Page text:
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On this page: Hectemorii – Hegetoria – Heirgmou Graphe – Helepolis – Heliaea – Hellanodicae – Hellenotamiae – Mentum



and the hemieda of Crates the twelfth of the Pho- caean stater. The weight of the hemiecton would be a little less than that of the Attic obol ; and their value would therefore give a ratio of gold to silver, as 8 to 1, a low value for gold, it is true, but one easily explained by the fact, conjectured by Bockh, and distinctly stated by Hesychius (s.v. ^cokcus), that the Phocaean gold money was very base : this fact also will explain the light weight of the coin as compared with the Attic obol. The result of this somewhat intricate discussion seems to ns "both clear and consistent: nameh7, that the standard weight, the drachma, was divided, on the duodeci­ mal system, into sixths (gktcu or $§o\oi), and twelfths, 7}/ni€KTa : that Athens had silver coins of these weights: and that, in those states which used a gold coinage, of which the unit was a stater equal (generally) in weight to two drachmae and in value to twenty, this stater was subjected to a simi­ lar duodecimal division, by which the sixth (ticry or e/creus) became in weight a piece of tico obols, and the twelfth (•^cue/cro*') a piece of one obol. The values of these coins (according to the average ratio of the value of gold to that of silver, namely 10 : 1) would have been 20 obols and 10 obols re­ spectively ; but those of Phocaea were so light and debased, that they were only worth 16 and 8 respec­ tively of the obols of Athens, whose coinage was proverbially pure. [P. S.j

HECTEMORII (IfCTtj/^pioi), a name given to the poor citizens of Attica before the time of Soton, who cultivated the fields of the rich and received only a sixth part (hence their name) of the produce. (Hesych. s.v. €Krfjfi6poi • Eustath. ad Horn. Od. xix. 28. p. 680. 49, ed. Basil, p. 1854, ed. Rom.) Plutarch (Solon, 13) seems to have made a mistake in stating that they paid a sixth portion to their masters, and retained five-sixths themselves. (Comp. Schomann, De Comitiis, p. 362, Antic/. Jur. Pull. Grace, p. 169 ; Hermann, LehrbiLch d. Griech. Staatsalterth. § 101, n. 10.) HEDNA (e'Sj/a). [Dos.] HEGEMO'NIA DICASTE'RIOU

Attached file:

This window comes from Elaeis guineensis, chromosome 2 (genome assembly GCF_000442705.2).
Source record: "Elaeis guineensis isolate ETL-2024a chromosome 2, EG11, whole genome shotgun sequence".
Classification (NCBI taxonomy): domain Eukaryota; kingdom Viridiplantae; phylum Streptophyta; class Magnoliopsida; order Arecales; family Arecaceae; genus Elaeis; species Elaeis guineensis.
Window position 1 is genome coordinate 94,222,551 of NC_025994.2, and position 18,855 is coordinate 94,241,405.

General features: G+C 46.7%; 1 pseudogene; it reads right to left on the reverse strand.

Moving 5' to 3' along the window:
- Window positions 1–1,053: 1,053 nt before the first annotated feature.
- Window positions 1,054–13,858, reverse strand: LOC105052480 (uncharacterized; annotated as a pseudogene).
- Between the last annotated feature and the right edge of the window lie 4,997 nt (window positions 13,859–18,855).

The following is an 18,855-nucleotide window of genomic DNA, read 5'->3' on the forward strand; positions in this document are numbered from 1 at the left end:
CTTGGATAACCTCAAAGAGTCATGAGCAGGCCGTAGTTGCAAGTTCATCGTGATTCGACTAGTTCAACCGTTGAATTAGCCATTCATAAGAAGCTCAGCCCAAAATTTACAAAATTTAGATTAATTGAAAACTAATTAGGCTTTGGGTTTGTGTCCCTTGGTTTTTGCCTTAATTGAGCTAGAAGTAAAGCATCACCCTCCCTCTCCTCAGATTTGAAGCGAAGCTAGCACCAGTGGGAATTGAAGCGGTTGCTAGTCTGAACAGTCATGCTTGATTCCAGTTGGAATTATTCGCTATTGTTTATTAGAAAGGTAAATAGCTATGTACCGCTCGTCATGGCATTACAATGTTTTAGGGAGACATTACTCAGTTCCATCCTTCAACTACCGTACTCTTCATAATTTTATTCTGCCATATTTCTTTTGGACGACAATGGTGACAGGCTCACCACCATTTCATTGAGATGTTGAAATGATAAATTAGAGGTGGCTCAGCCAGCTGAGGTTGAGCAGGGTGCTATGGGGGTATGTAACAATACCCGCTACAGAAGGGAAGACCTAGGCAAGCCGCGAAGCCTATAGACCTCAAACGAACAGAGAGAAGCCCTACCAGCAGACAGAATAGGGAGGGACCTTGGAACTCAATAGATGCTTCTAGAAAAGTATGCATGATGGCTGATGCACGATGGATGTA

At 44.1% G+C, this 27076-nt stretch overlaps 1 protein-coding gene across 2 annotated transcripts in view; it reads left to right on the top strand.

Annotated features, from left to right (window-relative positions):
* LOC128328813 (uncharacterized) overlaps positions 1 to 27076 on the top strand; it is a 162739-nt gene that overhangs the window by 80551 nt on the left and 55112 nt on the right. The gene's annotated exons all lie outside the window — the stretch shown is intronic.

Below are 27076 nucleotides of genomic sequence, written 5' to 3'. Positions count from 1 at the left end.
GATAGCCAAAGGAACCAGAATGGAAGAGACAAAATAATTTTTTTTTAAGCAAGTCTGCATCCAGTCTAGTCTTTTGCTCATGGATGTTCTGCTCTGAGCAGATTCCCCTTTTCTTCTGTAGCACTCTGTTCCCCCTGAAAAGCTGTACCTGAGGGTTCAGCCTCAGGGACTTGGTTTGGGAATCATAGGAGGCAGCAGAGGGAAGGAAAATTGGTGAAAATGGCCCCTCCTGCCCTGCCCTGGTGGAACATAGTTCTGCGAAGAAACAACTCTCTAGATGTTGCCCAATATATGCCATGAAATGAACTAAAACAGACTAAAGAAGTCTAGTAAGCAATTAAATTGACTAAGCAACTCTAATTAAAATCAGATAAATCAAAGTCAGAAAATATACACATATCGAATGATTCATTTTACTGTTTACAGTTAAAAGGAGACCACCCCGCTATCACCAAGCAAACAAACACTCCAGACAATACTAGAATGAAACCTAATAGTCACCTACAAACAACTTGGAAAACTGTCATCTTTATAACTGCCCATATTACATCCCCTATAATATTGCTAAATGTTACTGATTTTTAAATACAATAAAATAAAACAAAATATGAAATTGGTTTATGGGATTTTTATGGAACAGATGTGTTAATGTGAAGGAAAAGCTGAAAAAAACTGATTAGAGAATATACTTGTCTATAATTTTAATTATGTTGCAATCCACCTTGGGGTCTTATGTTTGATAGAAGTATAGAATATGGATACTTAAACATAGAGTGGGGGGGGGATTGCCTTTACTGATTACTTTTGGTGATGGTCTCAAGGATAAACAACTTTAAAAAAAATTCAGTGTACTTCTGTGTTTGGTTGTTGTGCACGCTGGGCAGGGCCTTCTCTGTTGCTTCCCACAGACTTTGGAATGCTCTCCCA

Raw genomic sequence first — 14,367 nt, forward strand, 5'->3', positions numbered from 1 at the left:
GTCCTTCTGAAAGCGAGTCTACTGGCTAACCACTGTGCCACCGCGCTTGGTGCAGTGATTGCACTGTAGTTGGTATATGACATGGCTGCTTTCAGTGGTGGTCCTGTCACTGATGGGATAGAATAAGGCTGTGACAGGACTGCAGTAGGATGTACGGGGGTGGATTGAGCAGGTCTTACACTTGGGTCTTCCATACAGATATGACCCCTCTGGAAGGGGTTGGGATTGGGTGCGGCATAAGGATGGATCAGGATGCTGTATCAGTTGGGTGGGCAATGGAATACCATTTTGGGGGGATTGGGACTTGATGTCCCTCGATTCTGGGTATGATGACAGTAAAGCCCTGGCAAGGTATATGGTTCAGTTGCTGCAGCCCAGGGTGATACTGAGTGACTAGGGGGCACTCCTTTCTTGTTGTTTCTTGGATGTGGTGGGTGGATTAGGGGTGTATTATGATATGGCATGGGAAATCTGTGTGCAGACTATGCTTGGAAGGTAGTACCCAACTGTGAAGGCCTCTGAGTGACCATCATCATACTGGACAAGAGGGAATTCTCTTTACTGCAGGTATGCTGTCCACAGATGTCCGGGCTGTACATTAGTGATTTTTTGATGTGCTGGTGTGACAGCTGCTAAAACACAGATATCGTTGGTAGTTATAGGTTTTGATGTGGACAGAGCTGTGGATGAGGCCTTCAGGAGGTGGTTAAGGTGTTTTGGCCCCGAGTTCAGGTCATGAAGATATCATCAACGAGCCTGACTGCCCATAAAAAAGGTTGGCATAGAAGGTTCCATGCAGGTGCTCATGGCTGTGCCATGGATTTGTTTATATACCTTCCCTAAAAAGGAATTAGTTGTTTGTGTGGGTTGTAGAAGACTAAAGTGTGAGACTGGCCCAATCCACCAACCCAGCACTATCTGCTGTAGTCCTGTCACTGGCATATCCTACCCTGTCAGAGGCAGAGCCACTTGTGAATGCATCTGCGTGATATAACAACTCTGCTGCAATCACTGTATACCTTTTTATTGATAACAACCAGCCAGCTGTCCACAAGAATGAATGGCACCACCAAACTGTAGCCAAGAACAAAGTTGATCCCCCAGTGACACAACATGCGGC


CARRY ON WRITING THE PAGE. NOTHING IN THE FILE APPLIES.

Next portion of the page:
SlKaffT1]piov'). [ElSAGOGEIS.J

HEGETORIA. [plyntekia.]

HEIRGMOU GRAPHE (dpy^ov This was an action for false imprisonment of a free citizen or stranger, and keeping such person in private custody. There are no orations upon this subject extant, nor indeed any direct allusions to it by name ; but it is hinted at as a remed}r that might have been adopted by Agatharchus, the painter, for the restraint put upon his personal liberty by Alcibiades (Andoc. c. Ale. p. 119) ; and in a passage of Deinarchus (c. Dem. 17), where a miller is mentioned to have incurred capital punish­ ment for a like offence. The thesmothetae pro­ bably presided in the court before which offenders of this kind were brought to trial. (Meier, Ati. Proc. p. 332.) [J.S. M.]

HELEPOLIS (eAc-TToAis). When Demetrius Poliorcetes besieged Salamis, in Cyprus, he caused a machine to be constructed, which he called " the taker of cities." Its form was that of a square tower, each side being 90 cubits high and 45 wide. It rested on four wheels, each eight cubits high. It was divided into nine stories, the lower of which contained machines for throwing great stones, the middle large catapults for throwing spears, and the highest, other machines for throwing smaller stones, together with smaller catapults.